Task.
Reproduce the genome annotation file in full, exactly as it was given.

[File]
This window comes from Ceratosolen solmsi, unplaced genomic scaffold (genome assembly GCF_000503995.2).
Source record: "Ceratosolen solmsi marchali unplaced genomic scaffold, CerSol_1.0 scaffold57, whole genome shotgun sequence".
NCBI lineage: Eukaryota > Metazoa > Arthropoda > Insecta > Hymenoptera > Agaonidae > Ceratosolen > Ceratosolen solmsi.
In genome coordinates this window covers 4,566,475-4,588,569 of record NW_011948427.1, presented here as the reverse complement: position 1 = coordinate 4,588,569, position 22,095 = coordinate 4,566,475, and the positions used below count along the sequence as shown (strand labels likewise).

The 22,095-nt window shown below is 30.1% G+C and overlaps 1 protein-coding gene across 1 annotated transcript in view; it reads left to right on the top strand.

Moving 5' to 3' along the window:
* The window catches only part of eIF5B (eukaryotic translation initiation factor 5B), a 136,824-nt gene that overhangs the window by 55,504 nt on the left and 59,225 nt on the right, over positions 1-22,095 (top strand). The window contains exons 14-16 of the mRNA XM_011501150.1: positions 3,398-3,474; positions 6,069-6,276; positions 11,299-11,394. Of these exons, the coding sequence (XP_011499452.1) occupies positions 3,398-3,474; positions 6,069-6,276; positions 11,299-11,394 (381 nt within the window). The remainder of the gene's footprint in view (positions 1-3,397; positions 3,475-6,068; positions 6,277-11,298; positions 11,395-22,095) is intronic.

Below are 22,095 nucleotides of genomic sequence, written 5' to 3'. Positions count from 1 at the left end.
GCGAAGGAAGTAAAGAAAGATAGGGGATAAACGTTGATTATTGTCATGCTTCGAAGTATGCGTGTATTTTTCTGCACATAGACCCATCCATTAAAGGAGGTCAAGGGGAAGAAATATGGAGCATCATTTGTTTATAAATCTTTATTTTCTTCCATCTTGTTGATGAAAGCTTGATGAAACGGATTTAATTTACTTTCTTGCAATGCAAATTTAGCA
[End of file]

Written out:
This window comes from Ceratosolen solmsi, unplaced genomic scaffold (genome assembly GCF_000503995.2).
Source record: "Ceratosolen solmsi marchali unplaced genomic scaffold, CerSol_1.0 scaffold57, whole genome shotgun sequence".
NCBI lineage: Eukaryota > Metazoa > Arthropoda > Insecta > Hymenoptera > Agaonidae > Ceratosolen > Ceratosolen solmsi.
In genome coordinates this window covers 4,566,475-4,588,569 of record NW_011948427.1, presented here as the reverse complement: position 1 = coordinate 4,588,569, position 22,095 = coordinate 4,566,475, and the positions used below count along the sequence as shown (strand labels likewise).

The 22,095-nt window shown below is 30.1% G+C and overlaps 1 protein-coding gene across 1 annotated transcript in view; it reads left to right on the top strand.

Moving 5' to 3' along the window:
* The window catches only part of eIF5B (eukaryotic translation initiation factor 5B), a 136,824-nt gene that overhangs the window by 55,504 nt on the left and 59,225 nt on the right, over positions 1-22,095 (top strand). The window contains exons 14-16 of the mRNA XM_011501150.1: positions 3,398-3,474; positions 6,069-6,276; positions 11,299-11,394. Of these exons, the coding sequence (XP_011499452.1) occupies positions 3,398-3,474; positions 6,069-6,276; positions 11,299-11,394 (381 nt within the window). The remainder of the gene's footprint in view (positions 1-3,397; positions 3,475-6,068; positions 6,277-11,298; positions 11,395-22,095) is intronic.

Below are 22,095 nucleotides of genomic sequence, written 5' to 3'. Positions count from 1 at the left end.
GCGAAGGAAGTAAAGAAAGATAGGGGATAAACGTTGATTATTGTCATGCTTCGAAGTATGCGTGTATTTTTCTGCACATAGACCCATCCATTAAAGGAGGTCAAGGGGAAGAAATATGGAGCATCATTTGTTTATAAATCTTTATTTTCTTCCATCTTGTTGATGAAAGCTTGATGAAACGGATTTAATTTACTTTCTTGCAATGCAAATTTAGCA